The dress is kept in a temperature-controlled glass case in low light to preserve it from further decay (it is quite delicate with all the fine materials and beading).

Back view of the gown...

Back view of the gown… (Wish there was a way to get photos without the glass reflecting!)

A view of the train in all its intricate glory.

A view of the train in all its intricate glory.

Here’ s a bit of the description of the embroidery and construction from Cathy’s site:

The embroidery itself is composed of gold and silver plated threads and wires, with a section of a beetle elytra (wing cover) forming each peacock feather eye.

The dress is often described as being made of “cloth of gold”, a term that has two meanings. It can mean a fabric literally woven using gold and silver threads, but in this case the second meaning is accurate: a fabric heavily embellished in goldwork embroidery.

The hem is accented with almost a hundred white silk roses. The original roses were replaced in the 1950s, according to records at the Museum of London.

Be sure to read Cathy’s site for all the juicy details — this is one jaw-dropping creation!

One more closeup of the train to show all those silk roses and beetle wings!

One more closeup of the train to show all those silk roses and beetle wings!

After enjoying our self-guided tour of the house, Cathy and I seated ourselves in the lovely restaurant (formerly the kitchen of the great house) to enjoy afternoon tea:

Kedleston Hall Tea Room

And before we left, we stepped into the Kedleston chapel to see Lady Curzon’s tomb. She and Lord Curzon had a happy marriage, and he was devastated when she died at the very young age of 36 (of failing health related to her many trips to India). Lord Curzon commissioned a beautiful tomb effigy of his wife (and his effigy was added later, after his death):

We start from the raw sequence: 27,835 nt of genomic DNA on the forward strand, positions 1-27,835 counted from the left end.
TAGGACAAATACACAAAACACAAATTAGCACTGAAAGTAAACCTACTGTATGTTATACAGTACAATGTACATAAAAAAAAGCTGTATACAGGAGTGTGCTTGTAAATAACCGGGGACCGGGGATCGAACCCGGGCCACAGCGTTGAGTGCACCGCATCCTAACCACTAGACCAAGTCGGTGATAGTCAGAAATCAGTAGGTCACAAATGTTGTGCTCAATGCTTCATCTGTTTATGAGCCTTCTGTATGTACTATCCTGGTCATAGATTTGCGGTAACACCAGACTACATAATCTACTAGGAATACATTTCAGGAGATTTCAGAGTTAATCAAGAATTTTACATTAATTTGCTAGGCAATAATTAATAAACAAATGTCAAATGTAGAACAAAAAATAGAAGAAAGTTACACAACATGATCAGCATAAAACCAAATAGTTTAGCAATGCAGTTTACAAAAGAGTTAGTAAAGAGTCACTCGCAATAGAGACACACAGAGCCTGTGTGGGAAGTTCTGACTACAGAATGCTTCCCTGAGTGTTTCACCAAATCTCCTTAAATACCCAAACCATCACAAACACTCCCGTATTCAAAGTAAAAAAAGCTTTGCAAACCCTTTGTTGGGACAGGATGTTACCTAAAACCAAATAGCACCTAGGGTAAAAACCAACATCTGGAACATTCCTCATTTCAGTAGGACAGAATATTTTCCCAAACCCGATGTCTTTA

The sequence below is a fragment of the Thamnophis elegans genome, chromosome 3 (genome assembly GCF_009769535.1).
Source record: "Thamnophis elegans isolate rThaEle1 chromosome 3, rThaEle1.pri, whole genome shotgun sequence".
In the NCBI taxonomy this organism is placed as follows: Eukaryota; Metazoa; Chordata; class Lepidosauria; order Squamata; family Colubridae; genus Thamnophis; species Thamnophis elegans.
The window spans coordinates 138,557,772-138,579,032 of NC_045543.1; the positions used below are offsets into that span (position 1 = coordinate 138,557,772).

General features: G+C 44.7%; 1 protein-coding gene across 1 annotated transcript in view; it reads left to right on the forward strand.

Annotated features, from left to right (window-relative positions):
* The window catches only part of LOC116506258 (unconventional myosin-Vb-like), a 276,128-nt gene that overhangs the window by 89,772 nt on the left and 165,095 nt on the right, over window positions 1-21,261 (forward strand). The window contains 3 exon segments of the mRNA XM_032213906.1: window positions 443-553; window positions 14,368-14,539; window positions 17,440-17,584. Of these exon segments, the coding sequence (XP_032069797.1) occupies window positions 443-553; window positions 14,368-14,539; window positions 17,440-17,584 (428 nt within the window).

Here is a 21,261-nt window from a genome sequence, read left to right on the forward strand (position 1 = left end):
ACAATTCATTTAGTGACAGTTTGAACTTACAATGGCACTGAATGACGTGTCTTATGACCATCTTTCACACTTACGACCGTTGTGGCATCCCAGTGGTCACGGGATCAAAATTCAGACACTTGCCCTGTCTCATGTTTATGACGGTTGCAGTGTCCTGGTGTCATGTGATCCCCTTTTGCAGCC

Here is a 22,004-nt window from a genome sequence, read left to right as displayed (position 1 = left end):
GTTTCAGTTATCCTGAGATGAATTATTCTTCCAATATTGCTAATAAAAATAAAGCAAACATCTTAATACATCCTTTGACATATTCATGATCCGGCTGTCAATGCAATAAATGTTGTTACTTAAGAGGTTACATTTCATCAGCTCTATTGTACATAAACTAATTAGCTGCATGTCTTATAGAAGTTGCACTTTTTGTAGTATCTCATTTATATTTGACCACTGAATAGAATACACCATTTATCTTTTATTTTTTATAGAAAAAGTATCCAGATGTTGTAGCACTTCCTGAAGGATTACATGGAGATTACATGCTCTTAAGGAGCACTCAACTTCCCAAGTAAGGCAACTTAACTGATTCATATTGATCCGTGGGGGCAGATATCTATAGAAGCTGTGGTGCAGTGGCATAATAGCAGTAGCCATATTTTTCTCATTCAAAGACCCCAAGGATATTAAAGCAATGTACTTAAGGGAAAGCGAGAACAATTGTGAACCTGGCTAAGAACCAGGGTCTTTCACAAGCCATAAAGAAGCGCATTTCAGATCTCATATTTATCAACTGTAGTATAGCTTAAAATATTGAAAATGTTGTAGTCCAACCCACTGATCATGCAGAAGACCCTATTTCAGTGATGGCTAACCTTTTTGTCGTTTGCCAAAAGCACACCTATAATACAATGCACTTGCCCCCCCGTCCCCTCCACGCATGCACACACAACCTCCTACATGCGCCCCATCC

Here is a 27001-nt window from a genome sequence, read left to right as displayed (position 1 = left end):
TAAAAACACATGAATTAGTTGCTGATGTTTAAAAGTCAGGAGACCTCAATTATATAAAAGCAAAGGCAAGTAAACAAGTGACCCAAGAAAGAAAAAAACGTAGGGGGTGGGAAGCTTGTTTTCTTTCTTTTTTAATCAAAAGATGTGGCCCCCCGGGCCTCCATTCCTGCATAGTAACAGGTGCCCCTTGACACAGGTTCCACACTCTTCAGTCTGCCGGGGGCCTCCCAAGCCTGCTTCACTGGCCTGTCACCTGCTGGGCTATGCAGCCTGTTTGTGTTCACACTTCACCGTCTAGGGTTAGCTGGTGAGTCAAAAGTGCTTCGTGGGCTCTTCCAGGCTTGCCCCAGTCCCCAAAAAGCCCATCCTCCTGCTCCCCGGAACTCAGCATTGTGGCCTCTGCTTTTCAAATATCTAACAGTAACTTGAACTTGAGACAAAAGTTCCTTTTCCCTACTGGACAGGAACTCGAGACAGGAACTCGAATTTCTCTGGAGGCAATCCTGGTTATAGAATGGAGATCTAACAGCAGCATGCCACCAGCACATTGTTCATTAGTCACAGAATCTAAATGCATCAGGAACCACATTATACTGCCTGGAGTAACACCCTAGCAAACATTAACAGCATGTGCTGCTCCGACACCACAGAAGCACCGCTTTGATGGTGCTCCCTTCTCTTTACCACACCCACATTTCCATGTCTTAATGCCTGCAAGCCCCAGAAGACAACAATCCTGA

Curzon tomb

Here’s a bit on the history, which I found on The Story of a House: Mary Curzon, Vicereine of India:

The sculptor, Sir Bertram Mackennal, created a stunningly beautiful and touching effigy of Lady Curzon which, per her husband’s wishes “expressed as might be possible in marble, the pathos of his wife’s premature death and to make the sculpture emblematic of the deepest emotion.”  Lord Curzon’s effigy was later added to lie beside that of his wife, as his remains do in the vault beneath.

It really is a moving piece of work, and the intimate chapel is just the right setting for it. Lady Mary left behind her a wonderful legacy of care of others as well (quoted from the same source):

Lady Curzon became a proponent of the artisans and manufacturers in India and wore Indian fabrics making them fashionable throughout India as well as London, Paris and the capitals of Europe.  She placed orders for her friends and strangers alike, and assisted the silk weavers, embroiderers, and other artists to adapt their work to Western tastes and modern fashion.  In addition, she helped revive native arts that had been all but forgotten, providing employment to many artisans.

She also had a strong interest in medical reform and led the movement to establish hospitals for women and appointing female doctors.  The Lady Curzon Hospital in Bangalore is one of several established during her time in India.

A fitting end to a quiet Sunday. Next time I’ll share my photos from the Symington Collection at Snibston!

Tagged: , , , , ,

About the Author

Jennie Chancey I launched Sense & Sensibility Patterns in 1998 with my original Regency Gown pattern. I never dreamed I'd one day have over two dozen patterns on the market and would be leading tours yearly in the UK! Enjoy my blog, and let me know if you'd like to travel with us!